\displaystyle{\begin{array}{rcl}\int_a^{a+6h}f(x)\,dx&\approx&\frac{h}{140}(41f(a)+216f(a+h)+27f(a+2h)\\&&\qquad+272f(a+3h)+27f(a+4h)\\&&\qquad+216f(a+5h)+41f(a+6h))\end{array}}.

As you can see, the coefficients are already getting cumbersome.

One way of adjusting a Newton-Cotes formula is by adding some function differences. If we denote f(a+nh) by f_n these are defined as

\Delta f_n=f_{n+1}-f_n

and all higher differences can be obtained recursively for k\ge 1:

\Delta^{k+1} f_n=\Delta^kf_{n+1}-\Delta^kf_n.

It is not hard to show that

\Delta^kf_n=\sum_{p=0}^k(-1)^p{n\choose p}f_{n+p}

So, for example

\Delta^6f_0=f_6-6f_5+15f_4-20f_3+15f_2-6f_1+f_0.

The idea is that for most functions, differences tend to get smaller, so by adding some small multiple of a difference, we shouldn’t affect the formula too much, but we may simplify its coefficients. Let’s try this with the Newton-Cotes sixth-order rule, which for simplicity we shall integrate over the range [1,7]:

(%i8) [a,h]:[1,1];
(%i9) remfunction(f);
(%i10) pts:makelist([a+n*h,f(a+n*h)],n,0,6);
(%i11) integrate(lagrange(pts),x,1,7);
(%i12) nc6:ratsimp(%);

This just produces the sixth-order rule seen above. But now!

(%i13) d6:sum(binomial(6,k)*(-1)^k*f(a+k*h),k,0,6);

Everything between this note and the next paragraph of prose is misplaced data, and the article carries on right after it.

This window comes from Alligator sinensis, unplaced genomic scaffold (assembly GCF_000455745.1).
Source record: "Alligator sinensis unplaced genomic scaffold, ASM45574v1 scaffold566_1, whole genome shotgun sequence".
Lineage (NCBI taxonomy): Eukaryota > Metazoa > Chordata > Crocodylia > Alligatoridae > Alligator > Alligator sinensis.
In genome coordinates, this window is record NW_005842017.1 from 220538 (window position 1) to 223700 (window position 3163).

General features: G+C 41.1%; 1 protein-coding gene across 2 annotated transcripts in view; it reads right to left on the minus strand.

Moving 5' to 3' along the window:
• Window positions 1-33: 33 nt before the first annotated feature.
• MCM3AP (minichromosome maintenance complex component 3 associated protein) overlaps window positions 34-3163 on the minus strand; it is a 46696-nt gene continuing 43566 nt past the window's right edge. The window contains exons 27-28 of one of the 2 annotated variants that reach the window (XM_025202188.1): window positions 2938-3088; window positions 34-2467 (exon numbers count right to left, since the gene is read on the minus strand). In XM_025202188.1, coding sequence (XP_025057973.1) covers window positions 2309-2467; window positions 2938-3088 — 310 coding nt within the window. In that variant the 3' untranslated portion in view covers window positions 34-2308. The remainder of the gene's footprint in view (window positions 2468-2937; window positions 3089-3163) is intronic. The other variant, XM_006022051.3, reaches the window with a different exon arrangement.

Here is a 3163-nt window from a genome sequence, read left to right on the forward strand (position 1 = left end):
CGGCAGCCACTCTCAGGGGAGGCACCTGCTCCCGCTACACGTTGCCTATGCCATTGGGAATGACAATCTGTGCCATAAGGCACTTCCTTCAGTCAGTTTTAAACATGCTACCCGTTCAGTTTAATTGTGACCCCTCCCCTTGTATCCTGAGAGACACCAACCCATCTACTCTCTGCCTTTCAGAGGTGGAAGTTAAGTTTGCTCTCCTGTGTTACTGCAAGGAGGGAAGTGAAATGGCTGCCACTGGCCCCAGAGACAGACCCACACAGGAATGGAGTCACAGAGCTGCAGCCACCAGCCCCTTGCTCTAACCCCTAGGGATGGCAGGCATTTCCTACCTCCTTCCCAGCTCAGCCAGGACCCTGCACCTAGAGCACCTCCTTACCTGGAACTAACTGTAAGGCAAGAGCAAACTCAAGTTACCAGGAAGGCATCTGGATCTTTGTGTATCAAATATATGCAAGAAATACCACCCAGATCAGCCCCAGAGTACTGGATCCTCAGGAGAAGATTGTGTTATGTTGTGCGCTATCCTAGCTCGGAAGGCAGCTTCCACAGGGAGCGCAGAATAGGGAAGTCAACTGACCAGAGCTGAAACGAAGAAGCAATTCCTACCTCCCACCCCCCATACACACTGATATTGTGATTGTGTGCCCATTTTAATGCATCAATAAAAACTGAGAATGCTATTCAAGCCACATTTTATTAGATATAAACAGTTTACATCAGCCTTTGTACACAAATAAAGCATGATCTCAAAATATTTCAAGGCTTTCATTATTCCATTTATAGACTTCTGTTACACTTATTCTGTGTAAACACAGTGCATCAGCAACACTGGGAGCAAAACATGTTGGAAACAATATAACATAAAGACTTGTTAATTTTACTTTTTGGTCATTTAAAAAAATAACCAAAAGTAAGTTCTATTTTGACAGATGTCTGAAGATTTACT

(%o13) f(7) - 6 f(6) + 15 f(5) - 20 f(4) + 15 f(3) - 6 f(2) + f(1)
(%i14) ratsimp(nc6+d6/140);
(%o14) (3 f(7) + 15 f(6) + 3 f(5) + 18 f(4) + 3 f(3) + 15 f(2) + 3 f(1))/10

This is Weddle’s rule; more commonly written as

\displaystyle{\begin{array}{rcl}\int_a^{a+6h}f(x)\,dx&\approx&\frac{3h}{10}(f(a)+5f(a+h)+f(a+2h)\\&&\qquad+6f(a+3h)+f(a+4h)\\&&\qquad+5f(a+5h)+f(a+6h))\end{array}}.

Notice how much simpler the coefficients are! Another rule, Hardy’s rule, can also be obtained by an adjustment:

(%i15) ratsimp(nc6-d6*9/700);
(%o15) (14 f(7) + 81 f(6) + 110 f(4) + 81 f(2) + 14 f(1))/50

or in integral form as

\displaystyle{\begin{array}{rcl}\int_a^{a+6h}f(x)\,dx&\approx&\frac{h}{50}(14f(a)+81f(a+h)+110(a+4h)\\&&\qquad+81f(a+5h)+14f(a+6h)\end{array}}.

Not only is this simpler than the sixth-order Newton-Cotes rule, but two of the coefficients have vanished.

Averaging different rules

You and your students can invent your own rules by taking some Newton-Cotes rules and forming weighted averages of them. For example, Simpson’s rule (the second order rule) over a difference of 2h is

\displaystyle{\int_a^{a+4h}f(x)\,dx=\frac{2h}{3}(f(a)+4f(a+2h)+f(a+4h))}.

If we, for example, take

\displaystyle{\frac{5}{3}N-\frac{2}{3}S}

where N is the fourth order Newton-Cotes rule, and S is the Simpson rule over 2h, we obtain

\displaystyle{\int_a^{a+4h}f(x)\,dx\approx\frac{2h}{9}(f(a)+8f(a+h)+8f(a+3h)+f(a+4h))}

which certainly has nice coefficients.